It is no surprise that the retail industry is often highly targeted when it comes to security breaches and cyber criminals. This is a sector that makes its living by running as many credit card transactions as possible in a single day. This is the perfect opportunity for criminals to breach the network and access a mountain of criminal information right away.

Recently, Verizon released its 2014 Data Breach Investigations Report. It covered the 1,367 confirmed data breaches and 63,437 security incidents that were reported in 2013.

According to the study, the point of sale system was one of the most targeted areas for cyber attacks last year. POS intrusions totaled 14 percent of all breaches. However, that number was lower than has been seen in previous years, specifically 2010 and 2011.

The year looked worse than it actually was because of the highly publicized breaches of major retailers like Target and Neiman Marcus. This resulted in the personal information of 110 million customers becoming vulnerable to an attack. The popularity of the retailer, the fact that it occurred during the holiday shopping season and the number of those effected made sure that everyone was talking about it during holiday dinner.

Just because major companies were affected does not mean that medium and smaller companies should rest easy. The retail industry was the victim of 148 confirmed breaches last year, the third highest collection of the 1,367 breaches that were tracked in the report.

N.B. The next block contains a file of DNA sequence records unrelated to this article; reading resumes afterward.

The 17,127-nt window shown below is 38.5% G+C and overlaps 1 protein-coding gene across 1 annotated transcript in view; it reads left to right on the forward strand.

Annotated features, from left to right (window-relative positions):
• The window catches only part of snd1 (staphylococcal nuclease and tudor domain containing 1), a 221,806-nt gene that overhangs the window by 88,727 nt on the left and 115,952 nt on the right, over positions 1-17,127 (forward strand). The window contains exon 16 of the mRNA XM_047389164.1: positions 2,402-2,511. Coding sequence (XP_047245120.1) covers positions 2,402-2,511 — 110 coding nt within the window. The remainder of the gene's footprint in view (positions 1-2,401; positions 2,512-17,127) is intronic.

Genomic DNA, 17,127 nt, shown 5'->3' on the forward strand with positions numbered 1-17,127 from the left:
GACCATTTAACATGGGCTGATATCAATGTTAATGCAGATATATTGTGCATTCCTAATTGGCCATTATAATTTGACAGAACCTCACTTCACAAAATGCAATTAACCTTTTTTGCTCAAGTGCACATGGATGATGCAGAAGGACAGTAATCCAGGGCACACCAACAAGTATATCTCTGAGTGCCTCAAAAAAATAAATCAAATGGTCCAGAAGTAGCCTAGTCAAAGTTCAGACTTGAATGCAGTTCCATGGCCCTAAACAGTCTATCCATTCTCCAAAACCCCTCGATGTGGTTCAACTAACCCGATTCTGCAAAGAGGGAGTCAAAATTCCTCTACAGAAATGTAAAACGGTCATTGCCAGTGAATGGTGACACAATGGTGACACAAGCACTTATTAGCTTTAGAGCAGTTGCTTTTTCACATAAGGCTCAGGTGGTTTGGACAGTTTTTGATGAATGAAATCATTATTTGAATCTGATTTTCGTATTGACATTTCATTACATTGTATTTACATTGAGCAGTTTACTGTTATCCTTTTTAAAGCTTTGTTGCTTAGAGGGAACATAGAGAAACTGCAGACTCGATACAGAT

"POS attacks are driven by financial motives and most of them can be attributed to organized criminal groups operating out of Eastern Europe," the report reads. "Such groups are very efficient at what they do; they eat POSs like yours for breakfast, then wash 'em down with a shot of vodka."

The main forms of attack were brute force remote access and using stolen credentials when it comes to POS intrusions in 2013. However, there was also a resurgence of RAM-scraping malware which was fifth-most-common in 2009, dropped below 20 on the list last year and was fourth last year.

The study also found that a majority of these POS breaches were reported to the companies after the fact by a third-party fraud prevention company and law enforcement and was not caught by the merchant themselves. This means that the criminals were able to have more time to exploit the vulnerabilities and it was only after customers also became victims was the breach noticed and plugged.

With the help of a credit card payment processor that understands the latest security threats, any organization will be able to better keep their information secure.